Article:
Changes to grades K4-6 student progress reporting approved
The Hamilton School Board accepted the recommendation of a staff and parent committee to adjust how elementary and intermediate schools will report and communicate student progress.
Beginning in the 2020-21 school year, teachers will:
- continue Great Start Conferences with improvements suggested by parents and staff;
- have fall and spring conferences based on parent preference for a phone, email or in-person session;
- issue semester report cards in January and June; and
- use the app Seesaw and rubrics regularly to communicate student progress.
Report cards will be aligned to standards with one descriptor key that matches rubric terminology of “beginning,” “developing,” “proficient” and “excelling” for grades K-6 standards and learning behaviors. No grades will be calculated for third and fourth grade content areas. Silver Spring students will have calculated grades in all content areas except science. Overall comments will be provided at the end rather than for each content area. Quarterlong classes at Silver Spring will receive a grade at the end of the quarter. Kindergarten may consider a 3-point scale for finite skills.
Two nights and one day have been allotted for conferences, but the 15-20 minute sessions can be scheduled any time in November or March.
Guidelines regarding the frequency of SeeSaw use will be developed and rubrics will be developed within the curriculum review cycle for each content area.
District moves to pilot with FastBridge
Another committee recommendation was accepted. After administrators, reading specialists, math support teachers, psychologists and special education teachers reviewed the alternatives, they recommended piloting FastBridge in 2020-21 at Hamilton, Silver Spring, Lannon, Marcy and Woodside for reading and math screeners, replacing MAP and PALS. All schools will use FastBridge progress monitoring probes.
Among its advantages, FastBridge will be a faster assessment and costs will be about $10,500 less than using the current system.
Board looks at first draft of 2020-21 budget
The Hamilton School Board took its first look at the 2020-21 budget at its regular meeting. The budget totals $63.4 million — a 2.61 percent increase over the current budget.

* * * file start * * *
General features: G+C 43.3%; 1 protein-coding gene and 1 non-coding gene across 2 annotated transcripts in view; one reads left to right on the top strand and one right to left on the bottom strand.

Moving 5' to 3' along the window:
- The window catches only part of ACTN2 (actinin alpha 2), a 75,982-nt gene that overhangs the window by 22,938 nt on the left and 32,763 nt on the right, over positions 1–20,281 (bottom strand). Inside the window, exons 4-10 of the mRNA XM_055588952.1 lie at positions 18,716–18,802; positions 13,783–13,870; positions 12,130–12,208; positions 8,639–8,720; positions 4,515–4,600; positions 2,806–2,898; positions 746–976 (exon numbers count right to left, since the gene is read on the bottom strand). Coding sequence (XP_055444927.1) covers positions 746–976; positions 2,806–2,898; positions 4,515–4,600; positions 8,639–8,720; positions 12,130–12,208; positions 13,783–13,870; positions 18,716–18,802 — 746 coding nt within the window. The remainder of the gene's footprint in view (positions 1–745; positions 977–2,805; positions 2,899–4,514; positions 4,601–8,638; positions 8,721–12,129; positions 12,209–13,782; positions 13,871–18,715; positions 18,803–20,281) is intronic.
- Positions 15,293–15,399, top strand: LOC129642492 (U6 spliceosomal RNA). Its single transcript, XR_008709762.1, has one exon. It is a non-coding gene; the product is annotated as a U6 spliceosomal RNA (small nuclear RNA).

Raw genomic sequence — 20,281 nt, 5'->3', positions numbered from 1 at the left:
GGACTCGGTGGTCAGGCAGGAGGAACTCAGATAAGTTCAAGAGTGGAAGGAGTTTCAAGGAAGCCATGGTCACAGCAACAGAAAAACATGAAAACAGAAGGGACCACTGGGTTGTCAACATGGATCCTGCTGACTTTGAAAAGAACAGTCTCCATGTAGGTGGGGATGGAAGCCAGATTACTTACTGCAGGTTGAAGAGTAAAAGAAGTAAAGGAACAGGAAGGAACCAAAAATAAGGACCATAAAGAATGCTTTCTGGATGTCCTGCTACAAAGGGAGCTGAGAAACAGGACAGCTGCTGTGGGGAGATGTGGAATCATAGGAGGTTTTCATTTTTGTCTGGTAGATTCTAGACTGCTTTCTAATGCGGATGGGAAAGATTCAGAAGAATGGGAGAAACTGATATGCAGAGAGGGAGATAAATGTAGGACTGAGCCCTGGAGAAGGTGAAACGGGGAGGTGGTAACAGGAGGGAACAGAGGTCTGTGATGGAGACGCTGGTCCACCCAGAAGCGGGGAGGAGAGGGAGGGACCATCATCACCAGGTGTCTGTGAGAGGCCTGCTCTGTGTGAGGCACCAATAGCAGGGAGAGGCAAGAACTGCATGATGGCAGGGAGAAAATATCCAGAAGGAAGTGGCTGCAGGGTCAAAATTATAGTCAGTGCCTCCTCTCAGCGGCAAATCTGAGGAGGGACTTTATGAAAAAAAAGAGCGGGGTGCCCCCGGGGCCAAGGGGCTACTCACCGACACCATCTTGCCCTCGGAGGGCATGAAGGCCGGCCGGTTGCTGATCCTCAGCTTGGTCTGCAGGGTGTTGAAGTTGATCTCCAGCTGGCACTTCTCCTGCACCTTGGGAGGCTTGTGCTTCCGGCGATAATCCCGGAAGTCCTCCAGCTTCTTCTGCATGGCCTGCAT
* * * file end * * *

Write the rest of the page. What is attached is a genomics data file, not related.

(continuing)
The district expects to see a slight increase of 0.12 in state aid. The tax rate will be $9.38 per $1,000 of equalized property value, a 2.74 percent increase. The impact for local taxpayers will be a $25 increase for each $100,000 of property owned.
The budget was created with the assumption that property values in the district will increase by 2.5 percent and enrollment will increase by 70 students. The tax rate could be affected if the projections do not match up in October with actual numbers. Increased property values and student enrollment would result in a lower tax rate, and less-than-expected property valuation and enrollment will cause an increase.
The School Board will vote in May on the final budget that will be presented at the July 20 Annual Meeting.
AET, music curriculum changes adopted
Curriculum documents for applied engineering and technology (AET) and music were approved. AET added “Digital Electronics” and “Automation” to course offerings beginning in 2020. Content in other classes were adjusted within course strands to better reflect learning progression. “AP Music Theory” and “Intermediate Music Theory” courses were added for the 2020-21 school year.
Curriculum resources approved
The School Board approved the purchase of $26,975 for curriculum resources that include new “AP Biology” textbooks, an online spelling resource for Silver Spring and the paid version of Seesaw for grades K-6 student progress communication.
Students make early credit requests
A total of 26 high school students requested admission to the Early College Credit Program (ECCP) that will allow them to take classes next semester at the University of Wisconsin-Milwaukee/Waukesha and Carroll University. In addition, 16 students’ requests to take Waukesha County Technical College courses through Start College Now were also approved. Both programs were formerly part of the Youth Options Program. Hamilton Principal Rebecca Newcomer noted in a report to the School Board that students are not always able to take the courses because of scheduling conflicts or full classes.
ECCP and Start College Now are programs mandated by the state that allow students who have completed tenth grade, are in good academic standing and have no disciplinary problems to attend a technical college or university if the high school does not offer comparable courses.
The programs are budgeted through the high school. The state Department of Workforce Development funds 25 percent of the ECCP program. If a student has met all graduation requirements, Hamilton may require students taking courses through the ECCP program to pay 25 percent of the course cost. For both programs the family is required to pay the full cost if a student fails, withdraws or drops the course and transportation is the family’s responsibility.
In other business, the School Board:
- heard reports about the district’s strategic-tactical plan and Information Technology initiatives;
- extended the dairy contract with Kemps Dairy for 2020-21;
- did not increase lunch prices and student fees for 2020-21;
- approved the boys’ swimming and girls’ hockey co-ops; and
- accepted the resignations of Silver Spring Intermediate School special education teacher Kelleah Lewis, effective at the end of the 2019‐20 school year; Public Information Office administrative assistant Jessica Coon, effective April 7; Hamilton Special Services paraprofessional Sarah Braunschweig, effective April 6; and Maple Avenue associate kitchen employee Kelly Adams‐Fant, effective June 11.